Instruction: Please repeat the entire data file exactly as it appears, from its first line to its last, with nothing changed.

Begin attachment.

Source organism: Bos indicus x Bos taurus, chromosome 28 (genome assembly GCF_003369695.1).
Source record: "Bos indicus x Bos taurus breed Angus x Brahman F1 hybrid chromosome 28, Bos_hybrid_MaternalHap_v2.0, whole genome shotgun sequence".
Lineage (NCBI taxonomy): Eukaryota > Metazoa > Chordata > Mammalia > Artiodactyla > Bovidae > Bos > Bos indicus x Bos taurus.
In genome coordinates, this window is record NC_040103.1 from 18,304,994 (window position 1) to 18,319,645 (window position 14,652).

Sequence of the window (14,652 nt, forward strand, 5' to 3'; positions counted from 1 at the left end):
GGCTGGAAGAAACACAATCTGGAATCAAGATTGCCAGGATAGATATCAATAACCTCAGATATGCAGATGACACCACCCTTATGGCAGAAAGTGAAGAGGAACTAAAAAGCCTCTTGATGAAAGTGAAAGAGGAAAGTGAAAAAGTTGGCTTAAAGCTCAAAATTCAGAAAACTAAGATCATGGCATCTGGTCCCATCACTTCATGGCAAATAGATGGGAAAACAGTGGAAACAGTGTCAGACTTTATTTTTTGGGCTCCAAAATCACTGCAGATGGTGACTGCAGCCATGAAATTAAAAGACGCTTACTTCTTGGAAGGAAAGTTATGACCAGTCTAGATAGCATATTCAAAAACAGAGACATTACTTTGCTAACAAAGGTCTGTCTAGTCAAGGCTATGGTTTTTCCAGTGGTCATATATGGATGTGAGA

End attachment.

Source organism: Bos indicus x Bos taurus, chromosome 28 (genome assembly GCF_003369695.1).
Source record: "Bos indicus x Bos taurus breed Angus x Brahman F1 hybrid chromosome 28, Bos_hybrid_MaternalHap_v2.0, whole genome shotgun sequence".
Lineage (NCBI taxonomy): Eukaryota > Metazoa > Chordata > Mammalia > Artiodactyla > Bovidae > Bos > Bos indicus x Bos taurus.
In genome coordinates, this window is record NC_040103.1 from 18,304,994 (window position 1) to 18,319,645 (window position 14,652).

Sequence of the window (14,652 nt, forward strand, 5' to 3'; positions counted from 1 at the left end):
GGCTGGAAGAAACACAATCTGGAATCAAGATTGCCAGGATAGATATCAATAACCTCAGATATGCAGATGACACCACCCTTATGGCAGAAAGTGAAGAGGAACTAAAAAGCCTCTTGATGAAAGTGAAAGAGGAAAGTGAAAAAGTTGGCTTAAAGCTCAAAATTCAGAAAACTAAGATCATGGCATCTGGTCCCATCACTTCATGGCAAATAGATGGGAAAACAGTGGAAACAGTGTCAGACTTTATTTTTTGGGCTCCAAAATCACTGCAGATGGTGACTGCAGCCATGAAATTAAAAGACGCTTACTTCTTGGAAGGAAAGTTATGACCAGTCTAGATAGCATATTCAAAAACAGAGACATTACTTTGCTAACAAAGGTCTGTCTAGTCAAGGCTATGGTTTTTCCAGTGGTCATATATGGATGTGAGA